When Russia sent jets and fighters to Syria to shore up President Bashar al-Assad’s regime, it wasn’t principally targeting the Islamic State, but the other rebel forces. Thus, it seemed counterproductive on the part of the Islamic State to plant a bomb on Russian Metrojet Flight 9268 and re-direct the bulk of Russia’s attention to it. In fact, the Islamic State bit off way more than it could chew. At the Daily Beast, David Axe reported:
The Russian air force just pulled off one of the biggest and most complex heavy bomber missions in modern history—sending no fewer than 25 Backfire, Bear, and Blackjack bombers on a coordinated, long-range air raid against alleged ISIS forces in Syria.
The Tuesday mission, which launched under the cover of darkness from a base in Ossetia in southern Russia, signaled a significant escalation of Moscow’s air war in Syria—and heralded the rebirth of Russian heavy bomber squadrons that once had withered from a lack of funding.
Though, writes Axe, the attack wasn’t directed at just the Islamic State.
Russia’s bomber raid was certainly impressive, and has propaganda value in addition to bolstering Moscow’s operations in Syria. When 25 of the planet’s most powerful warplanes attack at the same time, it’s more than a mere air raid. It’s a statement to the whole world.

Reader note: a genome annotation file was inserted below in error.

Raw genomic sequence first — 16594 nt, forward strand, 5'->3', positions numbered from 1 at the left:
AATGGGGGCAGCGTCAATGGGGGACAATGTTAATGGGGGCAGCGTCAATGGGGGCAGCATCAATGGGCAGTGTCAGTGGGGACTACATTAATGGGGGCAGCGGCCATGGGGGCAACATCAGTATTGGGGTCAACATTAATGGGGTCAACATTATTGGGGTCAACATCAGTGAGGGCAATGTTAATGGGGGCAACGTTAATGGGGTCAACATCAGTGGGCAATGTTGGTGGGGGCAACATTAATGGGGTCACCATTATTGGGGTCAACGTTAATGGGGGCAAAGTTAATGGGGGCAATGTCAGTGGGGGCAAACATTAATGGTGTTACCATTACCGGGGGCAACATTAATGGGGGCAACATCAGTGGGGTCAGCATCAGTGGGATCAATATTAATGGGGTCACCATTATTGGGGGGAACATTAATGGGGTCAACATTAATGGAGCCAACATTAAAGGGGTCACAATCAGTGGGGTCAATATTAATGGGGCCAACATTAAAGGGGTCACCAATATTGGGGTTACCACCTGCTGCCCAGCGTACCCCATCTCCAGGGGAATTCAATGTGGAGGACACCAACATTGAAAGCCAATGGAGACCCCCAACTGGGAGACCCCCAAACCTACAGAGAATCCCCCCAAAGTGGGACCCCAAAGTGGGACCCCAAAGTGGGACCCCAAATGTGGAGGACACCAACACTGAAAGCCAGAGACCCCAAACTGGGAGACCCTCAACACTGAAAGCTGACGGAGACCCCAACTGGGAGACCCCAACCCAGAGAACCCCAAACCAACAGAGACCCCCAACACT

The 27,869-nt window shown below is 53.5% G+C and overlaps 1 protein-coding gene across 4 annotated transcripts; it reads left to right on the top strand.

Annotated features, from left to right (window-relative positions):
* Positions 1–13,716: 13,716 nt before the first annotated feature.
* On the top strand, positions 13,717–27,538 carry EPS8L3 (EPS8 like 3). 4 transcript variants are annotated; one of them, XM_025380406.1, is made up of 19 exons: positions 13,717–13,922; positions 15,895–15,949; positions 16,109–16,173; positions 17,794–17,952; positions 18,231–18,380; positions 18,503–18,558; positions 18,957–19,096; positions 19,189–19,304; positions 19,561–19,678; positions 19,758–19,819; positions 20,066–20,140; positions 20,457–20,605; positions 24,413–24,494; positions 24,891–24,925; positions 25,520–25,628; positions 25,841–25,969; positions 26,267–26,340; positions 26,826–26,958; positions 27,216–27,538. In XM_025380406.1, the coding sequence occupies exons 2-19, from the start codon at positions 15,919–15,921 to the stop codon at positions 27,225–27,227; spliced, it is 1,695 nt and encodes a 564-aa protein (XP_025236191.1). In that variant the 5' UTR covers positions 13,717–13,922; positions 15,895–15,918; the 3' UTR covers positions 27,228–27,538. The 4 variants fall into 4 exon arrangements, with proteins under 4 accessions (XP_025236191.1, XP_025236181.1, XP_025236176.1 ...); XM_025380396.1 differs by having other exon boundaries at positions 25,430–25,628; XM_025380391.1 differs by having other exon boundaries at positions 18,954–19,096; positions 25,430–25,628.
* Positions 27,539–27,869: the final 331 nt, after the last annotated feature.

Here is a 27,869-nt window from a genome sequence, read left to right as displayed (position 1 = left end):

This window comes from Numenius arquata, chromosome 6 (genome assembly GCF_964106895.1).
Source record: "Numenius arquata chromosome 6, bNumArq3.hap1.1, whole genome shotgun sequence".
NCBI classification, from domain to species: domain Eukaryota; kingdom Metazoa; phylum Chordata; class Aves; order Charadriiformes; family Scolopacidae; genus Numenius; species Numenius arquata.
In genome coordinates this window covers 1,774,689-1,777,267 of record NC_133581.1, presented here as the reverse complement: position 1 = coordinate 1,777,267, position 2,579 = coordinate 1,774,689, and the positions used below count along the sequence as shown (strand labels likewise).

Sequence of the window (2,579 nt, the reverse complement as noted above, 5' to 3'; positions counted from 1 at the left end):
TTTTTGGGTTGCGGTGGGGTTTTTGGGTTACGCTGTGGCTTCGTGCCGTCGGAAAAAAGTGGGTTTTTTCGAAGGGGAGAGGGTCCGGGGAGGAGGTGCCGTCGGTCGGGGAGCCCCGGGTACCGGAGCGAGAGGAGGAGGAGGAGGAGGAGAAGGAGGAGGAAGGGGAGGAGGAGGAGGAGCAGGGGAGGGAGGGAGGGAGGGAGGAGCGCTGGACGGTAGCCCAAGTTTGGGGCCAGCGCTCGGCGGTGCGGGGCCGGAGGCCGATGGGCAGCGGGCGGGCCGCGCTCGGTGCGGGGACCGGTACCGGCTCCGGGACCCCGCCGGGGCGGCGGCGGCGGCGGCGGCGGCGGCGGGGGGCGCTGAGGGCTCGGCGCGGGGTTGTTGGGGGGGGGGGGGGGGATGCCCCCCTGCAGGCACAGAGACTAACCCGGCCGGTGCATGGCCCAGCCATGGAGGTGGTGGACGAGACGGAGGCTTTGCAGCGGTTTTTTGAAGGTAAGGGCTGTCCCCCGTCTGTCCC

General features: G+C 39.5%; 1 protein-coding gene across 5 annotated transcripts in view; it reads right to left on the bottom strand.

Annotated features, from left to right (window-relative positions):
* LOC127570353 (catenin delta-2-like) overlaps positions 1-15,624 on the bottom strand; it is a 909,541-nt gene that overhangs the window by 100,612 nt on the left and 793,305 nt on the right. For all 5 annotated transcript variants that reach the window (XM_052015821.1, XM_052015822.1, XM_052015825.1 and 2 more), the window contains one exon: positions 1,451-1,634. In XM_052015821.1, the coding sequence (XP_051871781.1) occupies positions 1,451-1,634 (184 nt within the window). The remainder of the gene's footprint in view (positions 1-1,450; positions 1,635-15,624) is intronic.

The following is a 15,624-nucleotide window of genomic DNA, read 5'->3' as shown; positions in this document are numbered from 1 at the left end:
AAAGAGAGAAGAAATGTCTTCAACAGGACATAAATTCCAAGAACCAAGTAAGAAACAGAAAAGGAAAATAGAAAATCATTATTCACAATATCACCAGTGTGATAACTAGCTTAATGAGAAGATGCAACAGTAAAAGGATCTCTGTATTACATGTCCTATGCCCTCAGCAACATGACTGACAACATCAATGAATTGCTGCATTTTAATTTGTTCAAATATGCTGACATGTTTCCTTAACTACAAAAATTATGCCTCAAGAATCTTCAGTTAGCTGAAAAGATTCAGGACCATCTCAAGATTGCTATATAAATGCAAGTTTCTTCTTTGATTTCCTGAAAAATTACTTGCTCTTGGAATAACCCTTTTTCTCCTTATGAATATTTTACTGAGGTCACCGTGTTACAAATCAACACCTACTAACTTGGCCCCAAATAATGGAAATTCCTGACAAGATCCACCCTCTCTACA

Read: the United States and NATO. Bombing alone seldom wins a war — especially when the enemy combatants, the Islamic State fighters in this case, hide among the population, as they did when they caught wind of the bombing. Furthermore, writes Tim Arango in the New York Times, some experts believe that the Islamic State cannot be defeated until Assad is removed from power.
[An] option is for the United States to prioritize the removal of Mr. Assad, whose military has been responsible for far more carnage in Syria than the Islamic State. As long as Mr. Assad is in power, it will be difficult to get many Sunni rebels to help in the fight against the group.
“There is probably no solution to ISIS until there is a solution to Assad,” said J. M. Berger, a scholar at the Brookings Institution and a co-author of the book “ISIS: The State of Terror.” “That is the factor that paralyzes everything else.”
Emile Hokayem, a senior fellow at the International Institute for Strategic Studies, argued that Western powers needed to start identifying Mr. Assad’s government as part of the problem, because its brutality and sectarianism have allowed the Islamic State to thrive.
“Assad is not a sideshow,” he said. “He is at the center of this massive dilemma.”
… it would require a great deal of diplomatic heavy-lifting to persuade Mr. Assad’s two most important backers — the Russians and the Iranians — to agree to his removal.
Equally as important:
Nothing short of a sustained effort among Muslims to offer an alternative to extremist versions of the religion is needed, religious leaders say. “ISIS is the one that is saying, ‘We have something to offer you: a sense of purpose, a sense of fulfillment.’ That is what is missing,” said Imam Mohamed Magid, a spiritual leader in Virginia.
“We need to have a strong religious identity that calls people to action, but action in a way that is constructive, not destructive, and promotes life, not death,” he said.
Meanwhile, writes Arango, “Eradicating the group militarily from the territory it controls could come with another cost.”
“Thousands of angry young men who were manning checkpoints and policing the streets of I.S. will be freed up to commit terrorism instead,” said Mr. Berger, the Brookings scholar. “The result will probably be a wave of terrorism the likes of which the world has never seen.”
Everybody is forgetting that part.